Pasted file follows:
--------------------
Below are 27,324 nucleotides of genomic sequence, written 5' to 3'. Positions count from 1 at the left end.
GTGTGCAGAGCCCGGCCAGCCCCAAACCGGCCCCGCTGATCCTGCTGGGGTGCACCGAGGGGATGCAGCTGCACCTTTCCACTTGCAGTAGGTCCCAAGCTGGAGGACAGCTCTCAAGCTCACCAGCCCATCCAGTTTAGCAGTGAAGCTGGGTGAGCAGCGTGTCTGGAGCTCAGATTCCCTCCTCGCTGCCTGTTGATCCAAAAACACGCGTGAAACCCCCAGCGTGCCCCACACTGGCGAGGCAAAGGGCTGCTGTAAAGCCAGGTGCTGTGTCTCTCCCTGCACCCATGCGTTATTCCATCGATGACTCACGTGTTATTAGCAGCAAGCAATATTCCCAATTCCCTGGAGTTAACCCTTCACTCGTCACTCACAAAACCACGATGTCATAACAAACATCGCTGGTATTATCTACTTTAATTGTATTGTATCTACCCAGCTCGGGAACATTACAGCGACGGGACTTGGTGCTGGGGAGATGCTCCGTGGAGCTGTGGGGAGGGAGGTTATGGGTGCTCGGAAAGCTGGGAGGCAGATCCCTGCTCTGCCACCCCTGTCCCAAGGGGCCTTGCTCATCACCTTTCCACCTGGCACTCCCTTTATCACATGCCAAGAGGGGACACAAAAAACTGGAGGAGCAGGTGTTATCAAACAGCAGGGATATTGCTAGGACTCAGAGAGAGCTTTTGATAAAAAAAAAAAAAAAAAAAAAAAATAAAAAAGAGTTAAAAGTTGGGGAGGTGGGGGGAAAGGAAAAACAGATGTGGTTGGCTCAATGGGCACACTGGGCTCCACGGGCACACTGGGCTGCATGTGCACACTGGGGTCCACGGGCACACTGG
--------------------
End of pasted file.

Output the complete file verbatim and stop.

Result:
Below are 27,324 nucleotides of genomic sequence, written 5' to 3'. Positions count from 1 at the left end.
GTGTGCAGAGCCCGGCCAGCCCCAAACCGGCCCCGCTGATCCTGCTGGGGTGCACCGAGGGGATGCAGCTGCACCTTTCCACTTGCAGTAGGTCCCAAGCTGGAGGACAGCTCTCAAGCTCACCAGCCCATCCAGTTTAGCAGTGAAGCTGGGTGAGCAGCGTGTCTGGAGCTCAGATTCCCTCCTCGCTGCCTGTTGATCCAAAAACACGCGTGAAACCCCCAGCGTGCCCCACACTGGCGAGGCAAAGGGCTGCTGTAAAGCCAGGTGCTGTGTCTCTCCCTGCACCCATGCGTTATTCCATCGATGACTCACGTGTTATTAGCAGCAAGCAATATTCCCAATTCCCTGGAGTTAACCCTTCACTCGTCACTCACAAAACCACGATGTCATAACAAACATCGCTGGTATTATCTACTTTAATTGTATTGTATCTACCCAGCTCGGGAACATTACAGCGACGGGACTTGGTGCTGGGGAGATGCTCCGTGGAGCTGTGGGGAGGGAGGTTATGGGTGCTCGGAAAGCTGGGAGGCAGATCCCTGCTCTGCCACCCCTGTCCCAAGGGGCCTTGCTCATCACCTTTCCACCTGGCACTCCCTTTATCACATGCCAAGAGGGGACACAAAAAACTGGAGGAGCAGGTGTTATCAAACAGCAGGGATATTGCTAGGACTCAGAGAGAGCTTTTGATAAAAAAAAAAAAAAAAAAAAAAAATAAAAAAGAGTTAAAAGTTGGGGAGGTGGGGGGAAAGGAAAAACAGATGTGGTTGGCTCAATGGGCACACTGGGCTCCACGGGCACACTGGGCTGCATGTGCACACTGGGGTCCACGGGCACACTGG